On the deadliest day of the pandemic yet, the government voted to reject an amendment that would have protected the NHS from inclusion in international trade deals. At a time when health professionals are getting on with the business of treating patients, MPs are stripping away the possibility of protecting our NHS as a public service, free at the point of access and accessible to all.
As a doctor working on the front line in this pandemic, I am deeply concerned about the possible implications of further NHS privatisation. The Covid-19 pandemic has only emphasised the importance of joined-up working; the need for collaboration, between intensivists, respiratory physicians, infection consultants, nurses, physiotherapists, healthcare managers and social care. It has highlighted that we cannot control infectious diseases or protect health without healthcare being available to all, regardless of their financial status.
NHS health professionals may have saved Boris Johnson’s life in 2020, but the prime minister has started 2021 by voting to allow the NHS to be open to privatisation on the international market. Yesterday, Tory MPs voted against amendments to protect our NHS in international trade deals. They voted down both a democracy amendment (aka the “scrutiny amendment”) which gives MPs the chance to view and vote on trade deals before they are agreed, and an “NHS amendment” that would see health services protected in trade deals.
The UK House of Lords voted for the democracy and NHS amendments, and the Conservatives have opposed the Lords’ decision. If the NHS is safe, why did the House of Lords vote for an amendment to the Trade Bill that ensures NHS protection? And how can the government justify reversing that decision and voting against democracy and NHS protection?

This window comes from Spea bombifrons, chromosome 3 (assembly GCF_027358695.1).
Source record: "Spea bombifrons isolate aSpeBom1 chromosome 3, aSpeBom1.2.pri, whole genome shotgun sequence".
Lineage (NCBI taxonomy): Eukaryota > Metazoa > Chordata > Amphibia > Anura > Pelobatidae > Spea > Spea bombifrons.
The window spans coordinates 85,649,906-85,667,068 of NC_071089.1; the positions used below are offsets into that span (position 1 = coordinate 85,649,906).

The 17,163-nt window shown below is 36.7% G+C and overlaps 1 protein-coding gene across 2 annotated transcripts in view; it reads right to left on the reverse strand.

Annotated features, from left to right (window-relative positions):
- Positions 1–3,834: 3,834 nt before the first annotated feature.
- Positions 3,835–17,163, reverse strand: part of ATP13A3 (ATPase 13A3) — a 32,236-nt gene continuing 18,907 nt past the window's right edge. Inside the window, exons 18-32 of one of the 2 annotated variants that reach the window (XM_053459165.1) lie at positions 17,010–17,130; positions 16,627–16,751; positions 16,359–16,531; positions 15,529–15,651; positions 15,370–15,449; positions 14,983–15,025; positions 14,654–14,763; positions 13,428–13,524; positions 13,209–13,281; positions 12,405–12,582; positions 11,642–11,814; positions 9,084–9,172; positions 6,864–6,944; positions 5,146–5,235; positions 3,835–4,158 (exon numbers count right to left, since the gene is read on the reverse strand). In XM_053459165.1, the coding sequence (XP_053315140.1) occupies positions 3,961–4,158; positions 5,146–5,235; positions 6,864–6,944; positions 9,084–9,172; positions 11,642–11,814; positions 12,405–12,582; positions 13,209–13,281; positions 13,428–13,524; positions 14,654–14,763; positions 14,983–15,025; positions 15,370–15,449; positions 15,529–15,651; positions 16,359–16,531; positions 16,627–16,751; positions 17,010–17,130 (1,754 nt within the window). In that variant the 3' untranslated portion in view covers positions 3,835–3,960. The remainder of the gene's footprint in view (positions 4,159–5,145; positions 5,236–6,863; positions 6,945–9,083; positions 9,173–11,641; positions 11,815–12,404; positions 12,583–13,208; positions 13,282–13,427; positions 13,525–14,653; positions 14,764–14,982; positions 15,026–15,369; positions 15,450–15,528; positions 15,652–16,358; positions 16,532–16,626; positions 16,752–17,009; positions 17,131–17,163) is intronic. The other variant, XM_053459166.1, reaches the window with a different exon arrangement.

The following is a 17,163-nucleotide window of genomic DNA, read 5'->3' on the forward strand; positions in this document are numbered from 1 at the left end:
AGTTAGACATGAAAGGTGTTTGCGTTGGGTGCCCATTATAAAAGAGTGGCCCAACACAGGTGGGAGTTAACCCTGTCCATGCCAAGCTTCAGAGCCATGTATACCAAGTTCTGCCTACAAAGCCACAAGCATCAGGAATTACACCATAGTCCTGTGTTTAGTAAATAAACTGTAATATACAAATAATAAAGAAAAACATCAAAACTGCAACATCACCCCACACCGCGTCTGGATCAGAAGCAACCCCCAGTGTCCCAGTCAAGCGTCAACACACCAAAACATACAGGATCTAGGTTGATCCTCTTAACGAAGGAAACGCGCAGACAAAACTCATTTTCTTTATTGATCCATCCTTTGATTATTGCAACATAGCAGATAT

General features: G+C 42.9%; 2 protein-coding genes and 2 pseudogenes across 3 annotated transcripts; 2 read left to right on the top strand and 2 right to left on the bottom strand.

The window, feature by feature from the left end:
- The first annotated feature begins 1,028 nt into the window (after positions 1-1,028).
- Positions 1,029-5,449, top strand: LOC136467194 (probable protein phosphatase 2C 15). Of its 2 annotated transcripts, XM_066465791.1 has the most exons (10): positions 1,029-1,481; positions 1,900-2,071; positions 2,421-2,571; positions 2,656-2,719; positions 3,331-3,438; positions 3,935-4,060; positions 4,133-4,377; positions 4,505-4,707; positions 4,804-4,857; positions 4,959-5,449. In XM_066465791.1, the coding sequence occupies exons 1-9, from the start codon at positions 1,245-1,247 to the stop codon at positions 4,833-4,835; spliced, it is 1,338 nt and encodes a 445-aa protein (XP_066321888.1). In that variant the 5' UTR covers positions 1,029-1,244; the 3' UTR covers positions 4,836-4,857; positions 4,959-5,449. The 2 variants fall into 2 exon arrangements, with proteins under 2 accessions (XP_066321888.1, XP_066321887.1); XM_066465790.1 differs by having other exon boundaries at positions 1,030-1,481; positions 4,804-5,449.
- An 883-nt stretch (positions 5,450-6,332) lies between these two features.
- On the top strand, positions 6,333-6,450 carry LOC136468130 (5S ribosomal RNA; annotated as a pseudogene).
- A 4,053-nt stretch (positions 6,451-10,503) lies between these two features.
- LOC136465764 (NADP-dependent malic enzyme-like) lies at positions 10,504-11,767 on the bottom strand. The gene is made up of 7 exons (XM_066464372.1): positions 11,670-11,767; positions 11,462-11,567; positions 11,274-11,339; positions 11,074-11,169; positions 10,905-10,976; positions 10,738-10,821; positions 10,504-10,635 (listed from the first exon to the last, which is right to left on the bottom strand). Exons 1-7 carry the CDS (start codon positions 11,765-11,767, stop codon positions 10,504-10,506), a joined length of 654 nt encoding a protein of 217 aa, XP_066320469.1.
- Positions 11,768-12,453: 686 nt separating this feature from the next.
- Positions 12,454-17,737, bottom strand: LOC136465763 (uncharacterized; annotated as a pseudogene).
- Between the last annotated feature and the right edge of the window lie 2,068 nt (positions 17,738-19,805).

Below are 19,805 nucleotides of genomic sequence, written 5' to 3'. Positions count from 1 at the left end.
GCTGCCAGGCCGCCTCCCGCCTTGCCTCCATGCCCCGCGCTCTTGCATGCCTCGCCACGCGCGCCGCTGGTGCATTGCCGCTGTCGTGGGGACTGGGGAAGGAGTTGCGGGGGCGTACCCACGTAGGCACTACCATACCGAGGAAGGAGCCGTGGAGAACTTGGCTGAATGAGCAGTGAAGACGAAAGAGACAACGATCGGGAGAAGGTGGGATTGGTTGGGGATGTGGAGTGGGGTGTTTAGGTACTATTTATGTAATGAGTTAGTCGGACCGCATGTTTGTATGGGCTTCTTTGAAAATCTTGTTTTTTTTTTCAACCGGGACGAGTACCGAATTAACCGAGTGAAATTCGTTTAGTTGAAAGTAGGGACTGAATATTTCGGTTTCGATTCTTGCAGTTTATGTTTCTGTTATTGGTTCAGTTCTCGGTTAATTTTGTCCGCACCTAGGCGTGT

The division is clear – Tory MPs voted against the democracy amendment, while Labour, Liberal Democrat, and Green MPs, as well as the Lords, voted in favour of it. The Tories continue to claim that our NHS will not be on the table in trade negotiations, yet their actions show the opposite.
Democracy, the possibility for MPs (our elected representatives) to review, scrutinise and vote on trade deals before they are signed with other countries, is critical to protecting UK food, environmental and labour standards and UK public health. Democracy and the scrutiny of trade deals is also critical; both to avoid further privatisation of our NHS, which would be difficult to reverse, and to avoid a market in NHS data without assurance of data security
The vote took place on a day when 1,610 patients died from Covid-19 – the highest yet recorded. The government has displayed incompetence and a preference for private provision over public service protection throughout the Covid-19 pandemic, with tragic results.
After the NHS being decimated for around a decade, it’s no surprise that Covid-19 has stretched UK health services and health professionals beyond our limits. Training and recruitment of health professionals has been derailed by the pandemic. Now, at a time when we need to get our democracy, social services, education and health back on track, MPs have voted themselves out of the power to scrutinise trade deals before they are agreed.
Tories technically still have time to change this decision. The Trade Bill will go back to Lords briefly on 2 February so there is still time for some compromises – at least in theory. The outcome – this decision by Tory MPs – will affect future governments and all other MPs including those who voted in favour of the democracy amendment.
Last night in parliament the government showed its true colours. Despite its protestations to the contrary, it is clear that its fondness for advancing non-qualified cronies instead of the state and experts in healthcare is only set to increase – and look where that has got us.
Dr Sarah Walpole is a junior doctor and a member of Keep Our NHS Public